The study interacted with both the patients, their personal data, and medical records (Ferguson et al., 2019). While the researchers state that full-body skin inspections were carried on only those patients who gave consent, they do not clarify whether they were informed of all implications of the research. The paper does not discuss whether the patients voluntarily participated in the survey knowing about the reasons for this study and its inferences. There is no evidence proving that the intrusion of the external party into the daily operations of the hospitals did not result in any distress and anxiety on behalf of the patients.
Medical records of the patients were examined as part of the study, but the researchers do not mention whether written consent to reveal medical records to them was attained from each patient. There is no information on where the medical records were examined, whether they were extracted out of the facilities, and whether members of the survey teams signed non-disclosure agreements before reviewing the data. There is also no information on whether the data was copied or sent over a network. This uncertainty raises privacy concerns about the personal data of the patients.
Ethical considerations have a significant impact on the choice of methodology and the nature of research. Ethics acts as a tool of choice in difficult situations in the event of a conflict between two moral positions. It involves balancing between the two truths when there is no uniquely correct answer to the questions. It is easy to choose between two contrasting colors, but difficulties arise when it comes to semitones. Thus, research ethics is a common topic when designing and implementing research activities. This study raises several questions in the context of research ethics. The fact that the DHHREC approved this research, however, may warrant it to be ethically compliant if the competency of the entity is assumed to be sufficient. Additional clarification on the points mentioned in the previous paragraphs would help dispel some of the raised concerns.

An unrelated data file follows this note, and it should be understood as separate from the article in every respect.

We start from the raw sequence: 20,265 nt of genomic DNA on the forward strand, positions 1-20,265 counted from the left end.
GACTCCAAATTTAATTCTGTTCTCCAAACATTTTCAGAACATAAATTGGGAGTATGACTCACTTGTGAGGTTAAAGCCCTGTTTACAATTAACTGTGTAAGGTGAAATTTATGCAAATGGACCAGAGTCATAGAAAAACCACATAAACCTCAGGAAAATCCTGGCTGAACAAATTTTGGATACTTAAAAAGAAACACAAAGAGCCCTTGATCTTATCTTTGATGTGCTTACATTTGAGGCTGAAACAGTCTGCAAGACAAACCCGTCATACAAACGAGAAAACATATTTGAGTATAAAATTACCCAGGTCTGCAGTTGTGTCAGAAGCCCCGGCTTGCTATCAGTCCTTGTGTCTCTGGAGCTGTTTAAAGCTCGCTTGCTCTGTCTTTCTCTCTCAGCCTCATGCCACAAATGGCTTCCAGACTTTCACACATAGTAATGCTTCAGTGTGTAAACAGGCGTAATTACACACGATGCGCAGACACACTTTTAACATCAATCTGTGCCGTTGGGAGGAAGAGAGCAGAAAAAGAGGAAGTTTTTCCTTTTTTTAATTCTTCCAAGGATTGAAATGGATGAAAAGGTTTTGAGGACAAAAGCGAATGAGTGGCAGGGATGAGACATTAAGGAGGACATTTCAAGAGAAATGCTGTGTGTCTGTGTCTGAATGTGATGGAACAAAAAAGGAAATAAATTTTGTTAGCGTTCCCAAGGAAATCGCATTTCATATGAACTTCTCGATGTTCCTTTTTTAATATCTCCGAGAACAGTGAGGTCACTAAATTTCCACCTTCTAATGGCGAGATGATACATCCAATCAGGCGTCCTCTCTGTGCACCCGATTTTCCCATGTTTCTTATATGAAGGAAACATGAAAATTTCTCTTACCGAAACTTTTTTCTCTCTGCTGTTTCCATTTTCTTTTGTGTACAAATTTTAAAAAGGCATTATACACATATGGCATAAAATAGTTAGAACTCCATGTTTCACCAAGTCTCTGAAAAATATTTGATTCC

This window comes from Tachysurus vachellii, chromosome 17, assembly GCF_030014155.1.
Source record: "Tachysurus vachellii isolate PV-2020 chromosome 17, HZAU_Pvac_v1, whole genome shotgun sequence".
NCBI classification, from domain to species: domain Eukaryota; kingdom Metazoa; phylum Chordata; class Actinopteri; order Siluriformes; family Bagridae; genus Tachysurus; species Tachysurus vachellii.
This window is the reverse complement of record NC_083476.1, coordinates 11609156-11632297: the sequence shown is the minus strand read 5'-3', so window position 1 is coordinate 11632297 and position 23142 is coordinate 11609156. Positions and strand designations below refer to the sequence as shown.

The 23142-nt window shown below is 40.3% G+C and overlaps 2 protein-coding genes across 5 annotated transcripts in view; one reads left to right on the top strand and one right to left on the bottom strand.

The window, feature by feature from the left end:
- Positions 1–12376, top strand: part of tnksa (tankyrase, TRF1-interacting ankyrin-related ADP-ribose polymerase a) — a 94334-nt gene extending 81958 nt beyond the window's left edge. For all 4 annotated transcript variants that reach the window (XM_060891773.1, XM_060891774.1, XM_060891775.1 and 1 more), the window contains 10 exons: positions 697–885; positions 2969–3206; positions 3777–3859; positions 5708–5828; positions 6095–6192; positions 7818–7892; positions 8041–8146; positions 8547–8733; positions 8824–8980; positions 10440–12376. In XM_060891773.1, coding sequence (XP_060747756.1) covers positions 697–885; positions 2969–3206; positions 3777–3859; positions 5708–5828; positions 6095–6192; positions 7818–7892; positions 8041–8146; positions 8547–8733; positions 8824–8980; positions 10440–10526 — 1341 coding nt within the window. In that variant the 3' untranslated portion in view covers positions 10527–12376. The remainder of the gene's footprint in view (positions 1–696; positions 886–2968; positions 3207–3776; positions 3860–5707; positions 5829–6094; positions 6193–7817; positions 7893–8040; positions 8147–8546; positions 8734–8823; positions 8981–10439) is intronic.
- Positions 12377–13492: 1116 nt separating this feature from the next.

Ferguson, C., Crouchley, K., Mason, L., Prentice, J., & Ling, A. (2019). Pressure injury point prevalence: state-wide survey to identify variability in Western Australian hospitals. Australian Journal of Advanced Nursing. Web.